Why is this? Simply put, an IaaS platform supplies the basic plumbing — compute, networking, storage, etc. — that Kubernetes needs but doesn’t provide by itself. In addition to providing these basic service requirements, an IaaS platform will also enable rapid provisioning of resources, which allows you to take full advantage of the speed and agility of Kubernetes with infrastructure that can keep up.
Let’s look a little deeper, however, to better understand the benefits a private cloud IaaS platform can provide Kubernetes.
We’ll do so using the specific example of storage. More than likely, your cluster and the applications running on it will need to tap into some kind of persistent storage. Here’s a quick look at how Kubernetes abstracts the management of that via dynamic provisioning and StorageClasses.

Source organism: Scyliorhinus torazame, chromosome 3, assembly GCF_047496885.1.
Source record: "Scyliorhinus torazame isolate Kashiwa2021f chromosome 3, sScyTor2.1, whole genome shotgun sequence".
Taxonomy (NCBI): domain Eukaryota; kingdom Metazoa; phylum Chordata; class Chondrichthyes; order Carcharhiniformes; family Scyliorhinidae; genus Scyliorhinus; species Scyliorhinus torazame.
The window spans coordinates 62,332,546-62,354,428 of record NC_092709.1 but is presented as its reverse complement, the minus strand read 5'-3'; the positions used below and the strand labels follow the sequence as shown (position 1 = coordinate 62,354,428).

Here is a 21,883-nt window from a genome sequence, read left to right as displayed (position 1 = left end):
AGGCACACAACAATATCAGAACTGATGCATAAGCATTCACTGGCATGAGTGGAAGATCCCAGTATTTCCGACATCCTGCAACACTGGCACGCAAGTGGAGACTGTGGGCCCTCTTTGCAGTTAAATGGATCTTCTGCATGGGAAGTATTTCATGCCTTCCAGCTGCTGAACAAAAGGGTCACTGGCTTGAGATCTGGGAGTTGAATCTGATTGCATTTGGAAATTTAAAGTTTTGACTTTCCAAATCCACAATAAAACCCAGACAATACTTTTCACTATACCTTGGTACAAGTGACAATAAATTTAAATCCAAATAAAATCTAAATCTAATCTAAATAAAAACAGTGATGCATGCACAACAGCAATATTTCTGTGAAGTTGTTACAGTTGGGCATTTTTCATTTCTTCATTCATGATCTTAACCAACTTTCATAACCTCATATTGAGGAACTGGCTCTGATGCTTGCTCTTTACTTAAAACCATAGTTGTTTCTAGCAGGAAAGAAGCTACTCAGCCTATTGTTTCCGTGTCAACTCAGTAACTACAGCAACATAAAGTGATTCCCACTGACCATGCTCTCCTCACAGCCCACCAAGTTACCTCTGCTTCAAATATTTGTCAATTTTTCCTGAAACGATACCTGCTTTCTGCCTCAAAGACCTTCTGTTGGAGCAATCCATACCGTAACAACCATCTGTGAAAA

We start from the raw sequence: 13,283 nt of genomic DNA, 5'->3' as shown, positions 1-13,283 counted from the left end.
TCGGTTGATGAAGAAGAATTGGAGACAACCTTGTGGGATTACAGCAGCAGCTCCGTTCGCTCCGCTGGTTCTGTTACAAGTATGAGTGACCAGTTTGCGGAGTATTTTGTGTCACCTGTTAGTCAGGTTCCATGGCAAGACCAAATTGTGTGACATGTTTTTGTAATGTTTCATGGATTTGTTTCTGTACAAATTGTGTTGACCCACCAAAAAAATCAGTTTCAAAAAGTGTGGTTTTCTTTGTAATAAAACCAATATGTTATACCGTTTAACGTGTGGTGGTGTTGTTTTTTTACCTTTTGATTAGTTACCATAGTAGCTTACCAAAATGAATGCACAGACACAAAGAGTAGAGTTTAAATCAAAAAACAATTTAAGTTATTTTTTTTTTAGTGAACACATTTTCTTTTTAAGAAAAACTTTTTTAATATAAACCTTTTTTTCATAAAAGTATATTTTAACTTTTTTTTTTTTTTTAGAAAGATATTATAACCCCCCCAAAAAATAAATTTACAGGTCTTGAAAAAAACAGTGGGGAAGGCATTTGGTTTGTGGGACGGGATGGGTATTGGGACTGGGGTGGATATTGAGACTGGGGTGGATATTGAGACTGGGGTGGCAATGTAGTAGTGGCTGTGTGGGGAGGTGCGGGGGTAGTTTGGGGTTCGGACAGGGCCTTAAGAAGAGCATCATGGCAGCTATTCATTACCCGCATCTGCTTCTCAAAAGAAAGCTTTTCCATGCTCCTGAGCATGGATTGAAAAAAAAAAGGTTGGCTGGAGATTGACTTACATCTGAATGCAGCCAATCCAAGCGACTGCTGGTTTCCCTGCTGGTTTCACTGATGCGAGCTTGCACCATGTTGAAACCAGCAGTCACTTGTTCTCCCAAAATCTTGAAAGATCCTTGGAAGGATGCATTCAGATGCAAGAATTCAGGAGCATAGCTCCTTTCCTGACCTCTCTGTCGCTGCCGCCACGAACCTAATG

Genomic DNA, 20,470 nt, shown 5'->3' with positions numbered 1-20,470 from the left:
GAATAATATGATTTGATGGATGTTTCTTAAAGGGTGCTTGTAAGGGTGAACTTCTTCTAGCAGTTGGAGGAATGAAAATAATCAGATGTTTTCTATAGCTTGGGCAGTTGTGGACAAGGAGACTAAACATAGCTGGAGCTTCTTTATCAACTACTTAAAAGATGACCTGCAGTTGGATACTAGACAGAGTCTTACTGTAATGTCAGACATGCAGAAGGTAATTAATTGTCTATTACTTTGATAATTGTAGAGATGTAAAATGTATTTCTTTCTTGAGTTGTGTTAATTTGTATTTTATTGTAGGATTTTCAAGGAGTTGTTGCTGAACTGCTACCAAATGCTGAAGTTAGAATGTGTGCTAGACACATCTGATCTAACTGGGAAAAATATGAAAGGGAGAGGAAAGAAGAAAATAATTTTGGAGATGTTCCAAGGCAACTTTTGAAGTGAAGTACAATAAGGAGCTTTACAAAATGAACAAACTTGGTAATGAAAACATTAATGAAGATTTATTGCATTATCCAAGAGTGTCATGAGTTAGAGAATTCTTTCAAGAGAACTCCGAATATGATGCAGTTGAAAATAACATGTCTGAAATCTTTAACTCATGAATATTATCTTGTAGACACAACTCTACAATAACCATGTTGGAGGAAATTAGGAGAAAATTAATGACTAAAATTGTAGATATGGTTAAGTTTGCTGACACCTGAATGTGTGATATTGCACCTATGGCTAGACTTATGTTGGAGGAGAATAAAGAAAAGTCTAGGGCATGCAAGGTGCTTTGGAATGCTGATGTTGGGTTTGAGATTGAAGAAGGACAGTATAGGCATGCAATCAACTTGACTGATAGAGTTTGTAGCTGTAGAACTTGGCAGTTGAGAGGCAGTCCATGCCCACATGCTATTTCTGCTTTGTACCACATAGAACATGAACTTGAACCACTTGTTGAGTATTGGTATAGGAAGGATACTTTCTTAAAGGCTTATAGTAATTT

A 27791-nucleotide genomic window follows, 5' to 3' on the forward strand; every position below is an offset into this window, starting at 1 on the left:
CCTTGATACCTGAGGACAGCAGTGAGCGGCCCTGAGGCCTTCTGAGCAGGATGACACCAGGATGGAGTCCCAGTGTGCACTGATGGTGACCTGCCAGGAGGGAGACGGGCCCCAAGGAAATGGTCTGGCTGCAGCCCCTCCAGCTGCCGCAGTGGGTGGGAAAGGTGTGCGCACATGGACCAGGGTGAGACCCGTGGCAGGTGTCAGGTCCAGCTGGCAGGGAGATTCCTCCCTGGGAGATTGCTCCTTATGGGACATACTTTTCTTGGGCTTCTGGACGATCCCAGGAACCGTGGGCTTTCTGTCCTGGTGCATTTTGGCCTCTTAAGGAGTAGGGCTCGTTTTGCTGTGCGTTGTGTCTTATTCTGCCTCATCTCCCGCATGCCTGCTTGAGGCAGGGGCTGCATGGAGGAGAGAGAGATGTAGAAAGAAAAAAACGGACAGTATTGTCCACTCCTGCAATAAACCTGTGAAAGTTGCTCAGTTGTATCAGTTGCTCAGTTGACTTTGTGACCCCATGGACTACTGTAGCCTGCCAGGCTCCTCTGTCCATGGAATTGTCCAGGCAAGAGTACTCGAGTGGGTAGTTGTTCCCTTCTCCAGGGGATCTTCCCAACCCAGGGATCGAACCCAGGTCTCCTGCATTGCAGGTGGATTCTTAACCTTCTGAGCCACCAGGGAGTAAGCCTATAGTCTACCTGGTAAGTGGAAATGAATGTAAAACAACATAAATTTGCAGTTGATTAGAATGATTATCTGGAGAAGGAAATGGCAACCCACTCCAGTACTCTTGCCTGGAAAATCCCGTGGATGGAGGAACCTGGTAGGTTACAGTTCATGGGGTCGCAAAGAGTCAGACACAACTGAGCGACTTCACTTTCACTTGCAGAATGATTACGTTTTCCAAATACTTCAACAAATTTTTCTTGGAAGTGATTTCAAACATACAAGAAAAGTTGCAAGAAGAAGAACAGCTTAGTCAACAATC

“ When none of the static PVs the administrator created matches a user’s PersistentVolumeClaim, the cluster may try to dynamically provision a volume specially for the PVC. This provisioning is based on StorageClasses: the PVC must request a class and the administrator must have created and configured that class in order for dynamic provisioning to occur…”
What does this mean? With Kubernetes 1.6, dynamic provisioning was promoted to stable, which basically means Kubernetes can provision storage for itself from the underlying storage system that’s configured for it. This is a great improvement over the previous storage provisioning capabilities, in which the storage or PV (persistent volume) would need to be pre-created and staged for consumption to attach it to a pod. Kubernetes can now do that for you.
However, this improvement also creates new challenges — namely, there are a variety of supported storage options — how do you choose the right one? As we’ve worked with companies, we’ve seen many organizations struggle with selecting, installing and configuring the right storage option to meet their use case.